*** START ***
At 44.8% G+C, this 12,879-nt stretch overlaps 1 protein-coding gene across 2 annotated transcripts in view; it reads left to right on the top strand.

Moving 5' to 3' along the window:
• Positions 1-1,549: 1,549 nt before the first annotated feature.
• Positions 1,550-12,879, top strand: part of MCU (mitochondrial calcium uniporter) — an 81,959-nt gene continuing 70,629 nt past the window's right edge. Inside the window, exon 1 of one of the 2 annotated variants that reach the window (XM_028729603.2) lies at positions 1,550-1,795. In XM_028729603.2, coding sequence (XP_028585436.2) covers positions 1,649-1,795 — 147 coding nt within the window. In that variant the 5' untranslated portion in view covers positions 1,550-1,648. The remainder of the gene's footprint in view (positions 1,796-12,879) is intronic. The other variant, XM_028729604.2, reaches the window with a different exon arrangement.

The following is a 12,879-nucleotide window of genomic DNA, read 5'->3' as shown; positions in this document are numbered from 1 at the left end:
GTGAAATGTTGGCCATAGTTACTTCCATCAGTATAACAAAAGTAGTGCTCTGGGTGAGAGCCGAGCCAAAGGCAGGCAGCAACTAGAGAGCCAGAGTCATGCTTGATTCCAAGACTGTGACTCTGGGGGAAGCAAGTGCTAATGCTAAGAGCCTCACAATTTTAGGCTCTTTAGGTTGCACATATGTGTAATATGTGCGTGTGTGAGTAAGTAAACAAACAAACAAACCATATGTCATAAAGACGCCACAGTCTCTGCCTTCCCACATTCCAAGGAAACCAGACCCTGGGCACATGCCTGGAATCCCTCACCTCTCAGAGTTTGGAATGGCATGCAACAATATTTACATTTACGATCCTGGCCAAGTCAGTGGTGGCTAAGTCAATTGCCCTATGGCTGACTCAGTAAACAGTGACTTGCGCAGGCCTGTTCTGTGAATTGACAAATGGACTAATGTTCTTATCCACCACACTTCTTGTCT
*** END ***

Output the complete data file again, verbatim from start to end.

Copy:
At 44.8% G+C, this 12,879-nt stretch overlaps 1 protein-coding gene across 2 annotated transcripts in view; it reads left to right on the top strand.

Moving 5' to 3' along the window:
• Positions 1-1,549: 1,549 nt before the first annotated feature.
• Positions 1,550-12,879, top strand: part of MCU (mitochondrial calcium uniporter) — an 81,959-nt gene continuing 70,629 nt past the window's right edge. Inside the window, exon 1 of one of the 2 annotated variants that reach the window (XM_028729603.2) lies at positions 1,550-1,795. In XM_028729603.2, coding sequence (XP_028585436.2) covers positions 1,649-1,795 — 147 coding nt within the window. In that variant the 5' untranslated portion in view covers positions 1,550-1,648. The remainder of the gene's footprint in view (positions 1,796-12,879) is intronic. The other variant, XM_028729604.2, reaches the window with a different exon arrangement.

The following is a 12,879-nucleotide window of genomic DNA, read 5'->3' as shown; positions in this document are numbered from 1 at the left end:
GTGAAATGTTGGCCATAGTTACTTCCATCAGTATAACAAAAGTAGTGCTCTGGGTGAGAGCCGAGCCAAAGGCAGGCAGCAACTAGAGAGCCAGAGTCATGCTTGATTCCAAGACTGTGACTCTGGGGGAAGCAAGTGCTAATGCTAAGAGCCTCACAATTTTAGGCTCTTTAGGTTGCACATATGTGTAATATGTGCGTGTGTGAGTAAGTAAACAAACAAACAAACCATATGTCATAAAGACGCCACAGTCTCTGCCTTCCCACATTCCAAGGAAACCAGACCCTGGGCACATGCCTGGAATCCCTCACCTCTCAGAGTTTGGAATGGCATGCAACAATATTTACATTTACGATCCTGGCCAAGTCAGTGGTGGCTAAGTCAATTGCCCTATGGCTGACTCAGTAAACAGTGACTTGCGCAGGCCTGTTCTGTGAATTGACAAATGGACTAATGTTCTTATCCACCACACTTCTTGTCT